Spring Gardener


Spring Ranunculus family

Spring – what a wonderful time of the year with every plant deciding winter is over.  Suddenly we are caught unawares with a spurt in plant growth and warmer weather – but where to start in the garden?

Lets hope this evil virus Covid 19 doesnt like fresh air and gardens but lets keep our distance from it !! Good luck to us all in this difficult time .

Tidy up all that winter detritus and do essential maintenance of tools – sharpening, cleaning, clearing and airing – sorry to be boring but maintenance should always come first! green house pathogens ( bacteria and viruses strangely hate washing up liquids .Perhaps if we sprayed the atmosphere with a a mist or spray of washing up liquid maybe we could do more damage to this terrible covid virus menace .There’s a thought for government authorities fighting the pandemic.??

Next soil –  every garden whatever its size requires healthy soil.  Soil is so often taken for granted as everlasting and not requiring maintenance or replenishing .   It is not – soil needs nurturing and replacing .

May I strongly recommend an inexpensive pH multi task meter.  Simply stick the probes into moistened soil for an instant guide.  These meters give a pH, fertilty and moisture readings at a manual click of the settings.  They work easily with a simple to read clear screen. It gives you a rough idea of how your soil is doing with regard to nutrients and water content and of course the need to know pH.

Check your soil has not become too compacted with heavy winter rain or muddy boots as some of mine has.   Lightly rake to introduce much needed oxygen  – remember plants breathe (respiration) through their roots and roots require movement to access nutrients and available water. 

Top up the soil with a dressing of fresh loam (clay/sand/silt mixture) and then lightly dig in the organic –plant –animal   compost and manure mulch that contain the living microbes producing the all important nitrogen microbes  for proteins for cell growth .A scattering of organic fish blood and bone will add the valued phosphorus vital for cell wall strength .It takes time to dissolve so best added during spring rains with the remaining winter moisture still in the soil .A really surprising thank you from your garden plants will result – just enjoy the rewards as the season progresses.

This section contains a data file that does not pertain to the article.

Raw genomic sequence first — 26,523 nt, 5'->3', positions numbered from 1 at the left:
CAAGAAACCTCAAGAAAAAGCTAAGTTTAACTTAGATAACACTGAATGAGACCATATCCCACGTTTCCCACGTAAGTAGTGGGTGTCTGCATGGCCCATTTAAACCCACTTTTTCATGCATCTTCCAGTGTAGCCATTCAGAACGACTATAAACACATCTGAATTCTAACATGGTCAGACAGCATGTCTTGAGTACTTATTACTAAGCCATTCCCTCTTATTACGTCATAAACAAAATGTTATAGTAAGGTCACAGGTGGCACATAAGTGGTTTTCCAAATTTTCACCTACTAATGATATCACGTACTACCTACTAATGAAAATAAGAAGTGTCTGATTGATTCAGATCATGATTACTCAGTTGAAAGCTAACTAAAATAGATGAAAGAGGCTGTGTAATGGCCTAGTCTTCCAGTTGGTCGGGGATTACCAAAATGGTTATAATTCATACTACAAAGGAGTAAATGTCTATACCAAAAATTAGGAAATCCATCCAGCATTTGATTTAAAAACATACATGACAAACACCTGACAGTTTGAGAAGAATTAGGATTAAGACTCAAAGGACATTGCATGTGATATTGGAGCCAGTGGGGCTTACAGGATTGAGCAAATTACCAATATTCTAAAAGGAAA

Azaleas at Forde Abbey South Somerset UK

Soil is often so often forgotten, not understood, and therefore neglected but it is soil that contains the vital nutrients that plants depend on.  Nitrogen (N) for green growth proteins, phosphorus (P) for strength and potassium (K) for flowering.  Look for NPK on your inorganic fertiliser and decide from your soil and plants what you require for ornamental flowers or growing vegetables.  Vegetables generally prefer alkaline soil and additional liming with a calcium product that may be required to avoid dreaded club root that  can sometimes appear if the pH is below 7.

Spring Chamelia banishes Winter (Editors Garden )

If you have Ericaceous plants such as Azaleas ,Rhododendrons ,Chamelias do not use ordinary clay loam, use branded ericaceous soils that do not contain calcium, but require additional iron and manganese mixed in with grit, bark and some organic (compost).  I also favour a generous ericaceous liquid feed this time of the year and especially when flowering occurs from now onwards.

Now for planting – but where to start in the garden?

May I suggest simply list the plants you would like to see in your garden, but then stop, think, and consider, will they be happy where you intend to plant them.  Sun or shade, dry or moist –  these conditions are very important to the planting.

What is on your list?  A small tree or shrub, summer bulbs, perennials, many flowering annuals  some colourful climbers such as Black Eyed Susie –Thunbergia ,that can easily be grown from seed ,add long-lasting summer colour at an affordable price.

I advise visiting garden centres and quality websites but don’t forget to factor in delivery charges, and that plants are seldom as well advanced as those beautiful on screen specimens are illustrated.Check the size of the plant that they will send you .Good websites will show u a picture that’s really useful especially buying young shrubs and trees .!!.

I spend many happy hours ‘just looking’, but you must decide what is going to actually grow ,fit and  work best in your garden and follow your garden plan as I mentioned in earlier editorials in Jan and Feb.

Now April is commencing, take your time to plan what you really want to see  but above all enjoy the wonderful start to spring.

Spring blossom in a built up area looks so wonderful after winter

Tony Arnold MCIHort


Editor at Montecute National Trust Somerset uk

Author   Science for the Gardener Book

Secondary Science Resource to RHS Schools Gardening